“Simply put, brand equity describes the awareness and image of a brand. How consumers perceive the brand depends on what kind of image associations they have towards it,” explains Hrafnhildur Helga Guðmundsdóttir. She received a 10, the highest possible mark, for her master thesis on the development of the brand value of the Icelandic horse in marketing and international business at the University of Iceland. Her results indicate that the Icelandic horse has a relatively high brand equity as awareness of it is strong and its image positive.
Her project was twofold: Firstly, to analyse HOI’s positioning, and secondly, to determine whether the image is in compliance with HOI’s positioning of the Icelandic horse in foreign markets, by means of a survey. The survey, which was carried out last year, concluded that the vast majority of participants, or 97%, were aware of the Icelandic horse. Positive brand associations turned out to be strong and mostly consistent with marketing strategies.
A questionnaire was distributed among international horse owners on Facebook and 2,342 responded to the questions. When they first decided to participate in the survey, they did not know that it had anything to do with the Icelandic horse. Participants came from 50 different countries which were divided into six market areas. A large portion of the participants, or 41.9%, owned an Icelandic horse or horses, and 14.8% had access to an Icelandic horse or horses. Overall, the participants’ perception of the Icelandic horse was positive and their image of the breed correlated mostly with these aspects. The most positive brand associations were with gaits, characteristics and power. The associations with ruggedness and size also turned out to be strong, which may not necessarily be negative.
Almost half, or 44% of participants, mentioned gaits specifically, mainly tölt and pace. “Foreign horse owners seemingly perceive the Icelandic horse according to HOI’s positioning although there are some associations with the ‘pony label’ in few market areas. The lack of a support network appears to be a hinderance in some countries, especially regarding the education and knowledge necessary to maintain the unique qualities of the Icelandic horse,” states Hrafnhildur.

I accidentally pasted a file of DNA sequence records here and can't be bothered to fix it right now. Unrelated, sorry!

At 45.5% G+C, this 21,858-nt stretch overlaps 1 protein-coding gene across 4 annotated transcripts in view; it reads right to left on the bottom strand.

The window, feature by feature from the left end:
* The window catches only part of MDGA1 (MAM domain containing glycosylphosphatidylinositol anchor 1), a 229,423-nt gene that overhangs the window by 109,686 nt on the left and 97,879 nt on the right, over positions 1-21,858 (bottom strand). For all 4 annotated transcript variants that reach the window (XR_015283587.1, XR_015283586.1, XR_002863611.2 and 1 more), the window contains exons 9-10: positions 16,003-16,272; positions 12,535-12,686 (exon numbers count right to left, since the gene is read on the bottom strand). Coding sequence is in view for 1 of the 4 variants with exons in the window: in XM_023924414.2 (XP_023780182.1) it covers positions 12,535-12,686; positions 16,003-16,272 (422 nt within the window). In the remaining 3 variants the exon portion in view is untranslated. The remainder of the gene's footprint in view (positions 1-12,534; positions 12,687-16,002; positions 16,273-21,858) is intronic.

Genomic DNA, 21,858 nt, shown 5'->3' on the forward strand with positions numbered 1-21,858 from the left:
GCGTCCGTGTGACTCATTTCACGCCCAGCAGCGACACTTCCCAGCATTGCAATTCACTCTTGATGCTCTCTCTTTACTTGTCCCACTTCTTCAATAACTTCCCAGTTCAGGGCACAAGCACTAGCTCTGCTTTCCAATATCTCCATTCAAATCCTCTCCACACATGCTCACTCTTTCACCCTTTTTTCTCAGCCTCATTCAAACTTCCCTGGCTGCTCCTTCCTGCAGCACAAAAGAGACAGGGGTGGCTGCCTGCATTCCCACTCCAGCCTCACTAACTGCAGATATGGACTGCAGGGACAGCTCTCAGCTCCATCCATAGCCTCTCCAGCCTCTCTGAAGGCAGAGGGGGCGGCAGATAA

The Icelandic horse’s image is strongest in Germany and Scandinavia (which have the highest number of Icelandic horses outside of Iceland) but weakest in the UK. Hrafnhildur believes two factors may explain this weak image: “The strong classic riding tradition of larger horse breeds which persists in the UK presents an entry barrier, as well as remnants of the image most likely connected with the export of Icelandic horses to the UK for mining purposes in the 19th century, as one can assume that the worst horses were sold to the mines.”
Hrafnhildur remarks that younger participants in the UK were more positive and open towards the Icelandic horse than older participants, indicating that there are opportunities on the British market. “Especially in light of the geographic proximity to the Icelandic horse’s main markets and to support in form of education and social network.” She adds: “The results also suggest that recruitment from groups currently not involved in horsemanship could prove important and it would be sensible to target them more.”
Hrafnhildur concludes: “It is clear that the coordinated marketing strategies for the Icelandic horse which began when HOI was established in 2015 has had positive effects on the awareness and image of the Icelandic horse in the past years. However, there are certainly other factors involved, such as the increased number of tourists coming to Iceland and increased coverage of Iceland on the internet.”
Hrafnhildur supports HOI’s continued marketing plan. “Within the field of marketing it has been proven that constant and coordinated long-term marketing is more likely to be successful than unorganised and intermittent advertising campaigns. In my opinion, HOI should carry on with its good work to keep moving forward on this road to greater exposure of this unique breed.”
Jelena Ohm, HOI project manager, comments: “One of our objectives is to measure the results of our strategies and monitoring the developments in each market area. The participants in the survey on which Hrafnhildur based her results, were unaware that it was connected to the Icelandic horse when they first clicked on it, and it therefore gives us a clear picture of the awareness and image of the breed among international horse owners. It is valuable for us to have these results, not because they were surprising, but because never before have we had statistics on the progress of our marketing activities. Now we also have information on future marketing opportunities for the Icelandic horse. It is clear that the younger generation and newcomers to horsemanship are important target groups and we will focus on them in the coming months.”
Text: Eygló Svala Arnarsdóttir. Photo: Christiane Slawik.